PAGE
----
Informativa sui cookie

Il sito web della Corte dei conti utilizza i cookie per migliorare i servizi e per fini statistici. Proseguendo la navigazione si accetta di ricevere i cookie. Se non si desidera riceverli si possono modificare le impostazioni del browser, ma alcuni servizi potrebbero non funzionare correttamente.Informativa estesa sui cookieVisualizza l'informativa estesa sui cookie

Sito della Corte dei conti

Breadcrumb

The history of the Corte dei conti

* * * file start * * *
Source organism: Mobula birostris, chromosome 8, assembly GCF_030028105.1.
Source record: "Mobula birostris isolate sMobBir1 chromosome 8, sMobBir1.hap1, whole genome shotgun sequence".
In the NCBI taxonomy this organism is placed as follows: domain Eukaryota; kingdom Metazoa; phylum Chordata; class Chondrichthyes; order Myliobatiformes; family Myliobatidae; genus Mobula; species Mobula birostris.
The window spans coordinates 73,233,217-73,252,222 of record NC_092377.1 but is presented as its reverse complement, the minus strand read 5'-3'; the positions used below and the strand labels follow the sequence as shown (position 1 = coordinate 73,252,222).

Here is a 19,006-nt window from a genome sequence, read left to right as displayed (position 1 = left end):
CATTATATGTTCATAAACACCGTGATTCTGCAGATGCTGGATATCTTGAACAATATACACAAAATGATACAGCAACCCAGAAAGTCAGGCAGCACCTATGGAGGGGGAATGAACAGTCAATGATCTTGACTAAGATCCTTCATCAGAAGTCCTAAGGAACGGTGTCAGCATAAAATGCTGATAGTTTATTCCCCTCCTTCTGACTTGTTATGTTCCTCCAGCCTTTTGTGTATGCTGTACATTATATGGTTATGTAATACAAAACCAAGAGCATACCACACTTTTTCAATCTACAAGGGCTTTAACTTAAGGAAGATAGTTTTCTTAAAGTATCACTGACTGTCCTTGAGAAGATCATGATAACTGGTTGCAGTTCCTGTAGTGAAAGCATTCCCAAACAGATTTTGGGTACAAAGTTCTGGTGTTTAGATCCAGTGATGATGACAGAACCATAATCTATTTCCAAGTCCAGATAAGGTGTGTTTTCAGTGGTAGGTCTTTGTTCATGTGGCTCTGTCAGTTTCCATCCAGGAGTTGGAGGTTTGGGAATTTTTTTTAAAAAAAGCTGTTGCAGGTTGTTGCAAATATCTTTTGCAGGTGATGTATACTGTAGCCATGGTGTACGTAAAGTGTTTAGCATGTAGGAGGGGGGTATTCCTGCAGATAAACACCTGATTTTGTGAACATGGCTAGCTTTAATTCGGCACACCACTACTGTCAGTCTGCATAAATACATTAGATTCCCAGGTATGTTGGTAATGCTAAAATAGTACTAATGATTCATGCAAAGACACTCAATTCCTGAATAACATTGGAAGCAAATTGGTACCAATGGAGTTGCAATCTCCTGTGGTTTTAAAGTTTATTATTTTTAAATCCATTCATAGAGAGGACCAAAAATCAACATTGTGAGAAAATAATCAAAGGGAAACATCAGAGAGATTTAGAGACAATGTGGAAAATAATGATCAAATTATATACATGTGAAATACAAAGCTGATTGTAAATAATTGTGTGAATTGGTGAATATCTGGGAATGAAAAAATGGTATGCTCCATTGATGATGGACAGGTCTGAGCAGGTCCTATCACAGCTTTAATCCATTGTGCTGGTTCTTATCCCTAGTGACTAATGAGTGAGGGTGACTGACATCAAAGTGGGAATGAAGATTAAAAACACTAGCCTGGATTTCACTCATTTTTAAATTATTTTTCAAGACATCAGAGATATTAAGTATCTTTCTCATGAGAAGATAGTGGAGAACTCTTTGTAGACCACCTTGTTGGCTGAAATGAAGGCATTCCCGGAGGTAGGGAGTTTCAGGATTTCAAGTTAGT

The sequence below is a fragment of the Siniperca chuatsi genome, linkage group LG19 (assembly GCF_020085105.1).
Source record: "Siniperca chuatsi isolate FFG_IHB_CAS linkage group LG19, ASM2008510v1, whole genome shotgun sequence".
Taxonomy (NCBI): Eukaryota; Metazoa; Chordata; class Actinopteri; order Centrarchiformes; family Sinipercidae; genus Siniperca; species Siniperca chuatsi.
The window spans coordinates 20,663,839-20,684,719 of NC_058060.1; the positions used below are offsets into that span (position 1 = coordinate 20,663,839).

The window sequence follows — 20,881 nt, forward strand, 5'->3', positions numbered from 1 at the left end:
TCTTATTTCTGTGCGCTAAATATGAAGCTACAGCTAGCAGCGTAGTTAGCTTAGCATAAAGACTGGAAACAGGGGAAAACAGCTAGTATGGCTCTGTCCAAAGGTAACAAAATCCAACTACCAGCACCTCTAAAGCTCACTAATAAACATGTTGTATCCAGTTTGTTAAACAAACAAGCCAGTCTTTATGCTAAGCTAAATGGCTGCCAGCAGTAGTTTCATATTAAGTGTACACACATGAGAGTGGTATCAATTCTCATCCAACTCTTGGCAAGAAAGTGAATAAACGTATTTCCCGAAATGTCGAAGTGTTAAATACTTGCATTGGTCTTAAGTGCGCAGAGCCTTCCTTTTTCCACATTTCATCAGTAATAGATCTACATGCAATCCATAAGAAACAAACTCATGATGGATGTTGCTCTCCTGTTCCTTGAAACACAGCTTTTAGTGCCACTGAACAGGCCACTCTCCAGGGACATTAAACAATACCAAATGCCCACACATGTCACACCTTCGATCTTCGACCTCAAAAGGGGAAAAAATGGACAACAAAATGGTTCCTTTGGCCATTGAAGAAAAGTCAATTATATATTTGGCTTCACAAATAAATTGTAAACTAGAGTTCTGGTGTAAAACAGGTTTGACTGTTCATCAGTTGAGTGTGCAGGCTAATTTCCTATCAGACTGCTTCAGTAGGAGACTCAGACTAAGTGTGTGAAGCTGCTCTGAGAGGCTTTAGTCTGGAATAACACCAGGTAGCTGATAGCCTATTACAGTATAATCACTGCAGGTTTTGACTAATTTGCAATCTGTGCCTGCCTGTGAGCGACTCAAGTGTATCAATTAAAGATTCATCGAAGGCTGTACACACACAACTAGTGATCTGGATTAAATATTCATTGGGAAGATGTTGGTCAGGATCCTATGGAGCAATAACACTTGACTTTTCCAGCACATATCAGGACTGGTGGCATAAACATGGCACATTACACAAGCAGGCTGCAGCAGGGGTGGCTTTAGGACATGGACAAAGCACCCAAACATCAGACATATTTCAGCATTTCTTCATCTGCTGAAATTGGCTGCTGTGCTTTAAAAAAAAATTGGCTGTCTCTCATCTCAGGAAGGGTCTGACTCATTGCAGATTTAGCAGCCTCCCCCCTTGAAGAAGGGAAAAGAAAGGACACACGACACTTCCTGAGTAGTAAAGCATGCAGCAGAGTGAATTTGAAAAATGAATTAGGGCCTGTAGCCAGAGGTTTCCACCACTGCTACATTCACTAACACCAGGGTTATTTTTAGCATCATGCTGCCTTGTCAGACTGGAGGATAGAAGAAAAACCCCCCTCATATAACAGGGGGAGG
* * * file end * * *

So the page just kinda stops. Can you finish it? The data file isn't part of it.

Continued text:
The “Corte dei conti” was set up in 1862, in the newly-created Italian State, in order to control the public administration and prevent and avoid waste of money and unsound management. To accomplish this important function, the “Corte dei conti” was established as “magistracy” according to the will of Camillo Benso, Earl of Cavour, who affirmed that “there is the absolute need to concentrate the “a priori” and “a posteriori” audit in irremovable magistrates”. The principal guidelines of the Corte’s structure, organization and tasks were consolidated by the royal decree no.1214 of 12 th July 1934, still in force. Later on, the Republican Constitution gave the “Corte dei conti” the highest legitimation and a constitutional emphasis: all the traditional functions of the “a priori” and the “a posteriori” audit were confirmed, and its accountability jurisdiction was even further extended. In the decade 1990-1999 there was a complex and a wide-ranging reforming movement with the enactment of Law no.142 and Law no.241 of 1990 and Legislative Decree no.29 of 1993, for modernizing the civil service in the quest for greater efficiency. Then, the renewal of the system of the external audit of government departments was introduced by Law no.20 of 1994, complemented subsequently by Legislative decree no.286 of 1999.The fundamental features of the reform were to restrict the “a priori” legality audit to a small group of “government acts” and to give the Corte dei conti a new “a posteriori” audit function over the performance of every government department and agency, including the regional and local authorities. The constitutional benchmarks for the new and more extensive audit tasks were in the principles of the Constitution: the efficient management of public offices, the accountability of civil servants, the balancing of public budgets and the coordination of the financial autonomy of the Regional governments with the rest of the public finance sphere. Therefore, the Corte dei conti became an organ at the service of the “State-community”. The new Republican Constitutional system following the revision of the Title V of the Constitution - which is certainly designed to strengthen the Regions’ autonomy - enhanced the demand for an authority to provide those guarantees and only the Corte dei conti was able to guarantee the audit of the public financial budgets and assess the sound management of all government departments. In this new situation, the assessment of the financial equilibrium and sound management of the public resources, required by the civil community, had to be entrusted to an organ, whose neutrality guaranteed both the community and the public managers. In the Italian Constitutional system, the Corte dei conti became an organ of the Republic, both for the State and the Regions, and thanks to its history and experience it was also able to perform this new and demanding mission. In the course of its long history the Corte dei conti has demonstrated its capacity to keep pace with the development of our constitutional system, meeting different needs and priorities, while holding fast to its original mission.